The Rise of Yellowstone
New evidence points to a recent, rapid rise of land in parts of Yellowstone National Park.
Yellowstone National Park is an active place—both above ground and underneath it. The park contains more than 10,000 geysers, hot springs, and steaming volcanic vents.
Underground heat fuels this geologic activity in the park’s central basin, says Wu-Lung Chang, a geophysicist at the University of Utah in Salt Lake City. And that heat comes from melted rock that seeps up from deep inside the Earth.
Yellowstone’s Grand Prismatic Spring (above) derives heat from an underground reservoir of molten rock.
Now Chang and colleagues have made a new discovery about the mysteries beneath the park. From mid-2004 through 2006, parts of the land in Yellowstone rose as much as 7 centimeters (2.8 inches) per year. That rise is about three times as fast as any change previously measured in the area.
Scientists began making detailed surveys of Yellowstone’s terrain in 1923. In recent years, new technologies have allowed them to collect even more details.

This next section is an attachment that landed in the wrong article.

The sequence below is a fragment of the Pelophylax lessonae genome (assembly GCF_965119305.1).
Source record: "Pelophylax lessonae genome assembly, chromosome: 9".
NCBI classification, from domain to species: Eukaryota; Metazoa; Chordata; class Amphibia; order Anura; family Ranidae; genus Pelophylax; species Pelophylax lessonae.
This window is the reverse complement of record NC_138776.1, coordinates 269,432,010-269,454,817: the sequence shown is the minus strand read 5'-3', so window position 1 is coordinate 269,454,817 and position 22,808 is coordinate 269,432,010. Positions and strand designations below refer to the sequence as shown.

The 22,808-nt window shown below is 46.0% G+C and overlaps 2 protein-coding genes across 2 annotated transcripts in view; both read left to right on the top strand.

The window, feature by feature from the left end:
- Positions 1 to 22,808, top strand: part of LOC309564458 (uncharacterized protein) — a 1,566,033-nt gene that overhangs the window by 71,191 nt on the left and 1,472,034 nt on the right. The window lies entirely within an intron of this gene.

Over the years, the data have revealed rises and falls over various parts of the park’s landscape. These changes reflect the complicated movement of molten rock and water underground.
Between 1923 and 1995, the terrain shifts averaged between 1 cm (0.4 inch)/year and 1.4 cm (0.6 inch)/year. The shifts started becoming more dramatic between 2000 and 2003. The record-setting rise of land in the Yellowstone basin began in 2004.
The red outline in the map (above) shows the location of the Yellowstone basin within the park. The yellow outlines indicate where the flow of molten rock caused a rapid rise in the terrain.
|Chang, et al.|
The team’s analyses suggest that a reservoir of molten rock, called a magma chamber, lies about 10 kilometers (6 miles) below the surface of Yellowstone’s central basin. The chamber spreads out under an area of about 1,200 square kilometers (465 square miles).
During the record-setting growth spurt, about 0.1 cubic km (0.02 cubic mile) of molten rock flowed into the chamber. That’s enough rock to fill the Louisiana Superdome about 30 times.
Even though many volcanic eruptions, including some huge ones, have happened in the Yellowstone region, the recent findings don’t suggest that another eruption is about to happen.
Still, the new study offers insights into the underground plumbing of Yellowstone, says Hank Heasler, a National Park Service geologist at Yellowstone’s headquarters in Mammoth, Wyo. The findings, he says, are “very fascinating.”—Emily Sohn
Perkins, Sid. 2007. Yellowstone rising: Magma floods into chamber beneath park. Science News 172(Nov. 10):293. Available at http://www.sciencenews.org/articles/20071110/fob5.asp .
Sohn, Emily. 2004. Distant quake changes geyser eruptions. Science News for Kids (June 9). Available at http://www.sciencenewsforkids.org/articles/20040609/Note3.asp .